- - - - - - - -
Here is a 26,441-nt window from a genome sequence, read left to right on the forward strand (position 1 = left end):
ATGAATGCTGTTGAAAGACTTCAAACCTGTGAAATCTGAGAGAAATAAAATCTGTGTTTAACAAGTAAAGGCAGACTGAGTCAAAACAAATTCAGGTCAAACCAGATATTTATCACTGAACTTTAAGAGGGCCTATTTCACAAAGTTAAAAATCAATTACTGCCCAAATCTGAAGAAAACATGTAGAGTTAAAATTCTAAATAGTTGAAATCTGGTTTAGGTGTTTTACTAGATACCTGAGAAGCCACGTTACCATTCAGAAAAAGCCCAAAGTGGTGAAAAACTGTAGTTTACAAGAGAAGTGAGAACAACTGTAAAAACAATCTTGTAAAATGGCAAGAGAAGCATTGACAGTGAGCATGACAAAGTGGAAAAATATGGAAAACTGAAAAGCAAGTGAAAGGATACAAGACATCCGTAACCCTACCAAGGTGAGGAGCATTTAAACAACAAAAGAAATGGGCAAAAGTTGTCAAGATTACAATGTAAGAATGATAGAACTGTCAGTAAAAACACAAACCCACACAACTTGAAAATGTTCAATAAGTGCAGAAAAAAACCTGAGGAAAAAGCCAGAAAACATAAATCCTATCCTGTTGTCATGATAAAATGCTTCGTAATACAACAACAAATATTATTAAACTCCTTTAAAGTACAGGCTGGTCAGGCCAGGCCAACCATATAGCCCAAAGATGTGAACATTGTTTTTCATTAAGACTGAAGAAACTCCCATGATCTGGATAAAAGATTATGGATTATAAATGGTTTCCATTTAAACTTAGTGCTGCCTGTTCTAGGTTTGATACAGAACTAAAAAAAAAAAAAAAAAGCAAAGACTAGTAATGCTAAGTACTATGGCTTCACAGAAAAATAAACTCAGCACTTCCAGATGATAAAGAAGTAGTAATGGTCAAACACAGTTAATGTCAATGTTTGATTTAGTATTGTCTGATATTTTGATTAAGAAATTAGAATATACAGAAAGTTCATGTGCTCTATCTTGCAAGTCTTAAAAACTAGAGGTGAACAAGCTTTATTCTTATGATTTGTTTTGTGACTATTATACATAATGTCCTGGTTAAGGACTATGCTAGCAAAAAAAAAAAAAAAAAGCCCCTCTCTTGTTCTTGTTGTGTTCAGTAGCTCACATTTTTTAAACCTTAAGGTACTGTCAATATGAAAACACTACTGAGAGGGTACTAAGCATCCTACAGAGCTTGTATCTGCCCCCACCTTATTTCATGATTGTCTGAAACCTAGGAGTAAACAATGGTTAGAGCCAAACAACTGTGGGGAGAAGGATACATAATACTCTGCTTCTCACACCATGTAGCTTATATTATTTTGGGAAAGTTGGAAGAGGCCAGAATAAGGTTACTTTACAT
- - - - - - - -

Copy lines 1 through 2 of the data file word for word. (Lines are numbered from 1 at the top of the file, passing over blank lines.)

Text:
Here is a 26,441-nt window from a genome sequence, read left to right on the forward strand (position 1 = left end):
ATGAATGCTGTTGAAAGACTTCAAACCTGTGAAATCTGAGAGAAATAAAATCTGTGTTTAACAAGTAAAGGCAGACTGAGTCAAAACAAATTCAGGTCAAACCAGATATTTATCACTGAACTTTAAGAGGGCCTATTTCACAAAGTTAAAAATCAATTACTGCCCAAATCTGAAGAAAACATGTAGAGTTAAAATTCTAAATAGTTGAAATCTGGTTTAGGTGTTTTACTAGATACCTGAGAAGCCACGTTACCATTCAGAAAAAGCCCAAAGTGGTGAAAAACTGTAGTTTACAAGAGAAGTGAGAACAACTGTAAAAACAATCTTGTAAAATGGCAAGAGAAGCATTGACAGTGAGCATGACAAAGTGGAAAAATATGGAAAACTGAAAAGCAAGTGAAAGGATACAAGACATCCGTAACCCTACCAAGGTGAGGAGCATTTAAACAACAAAAGAAATGGGCAAAAGTTGTCAAGATTACAATGTAAGAATGATAGAACTGTCAGTAAAAACACAAACCCACACAACTTGAAAATGTTCAATAAGTGCAGAAAAAAACCTGAGGAAAAAGCCAGAAAACATAAATCCTATCCTGTTGTCATGATAAAATGCTTCGTAATACAACAACAAATATTATTAAACTCCTTTAAAGTACAGGCTGGTCAGGCCAGGCCAACCATATAGCCCAAAGATGTGAACATTGTTTTTCATTAAGACTGAAGAAACTCCCATGATCTGGATAAAAGATTATGGATTATAAATGGTTTCCATTTAAACTTAGTGCTGCCTGTTCTAGGTTTGATACAGAACTAAAAAAAAAAAAAAAAAGCAAAGACTAGTAATGCTAAGTACTATGGCTTCACAGAAAAATAAACTCAGCACTTCCAGATGATAAAGAAGTAGTAATGGTCAAACACAGTTAATGTCAATGTTTGATTTAGTATTGTCTGATATTTTGATTAAGAAATTAGAATATACAGAAAGTTCATGTGCTCTATCTTGCAAGTCTTAAAAACTAGAGGTGAACAAGCTTTATTCTTATGATTTGTTTTGTGACTATTATACATAATGTCCTGGTTAAGGACTATGCTAGCAAAAAAAAAAAAAAAAAGCCCCTCTCTTGTTCTTGTTGTGTTCAGTAGCTCACATTTTTTAAACCTTAAGGTACTGTCAATATGAAAACACTACTGAGAGGGTACTAAGCATCCTACAGAGCTTGTATCTGCCCCCACCTTATTTCATGATTGTCTGAAACCTAGGAGTAAACAATGGTTAGAGCCAAACAACTGTGGGGAGAAGGATACATAATACTCTGCTTCTCACACCATGTAGCTTATATTATTTTGGGAAAGTTGGAAGAGGCCAGAATAAGGTTACTTTACAT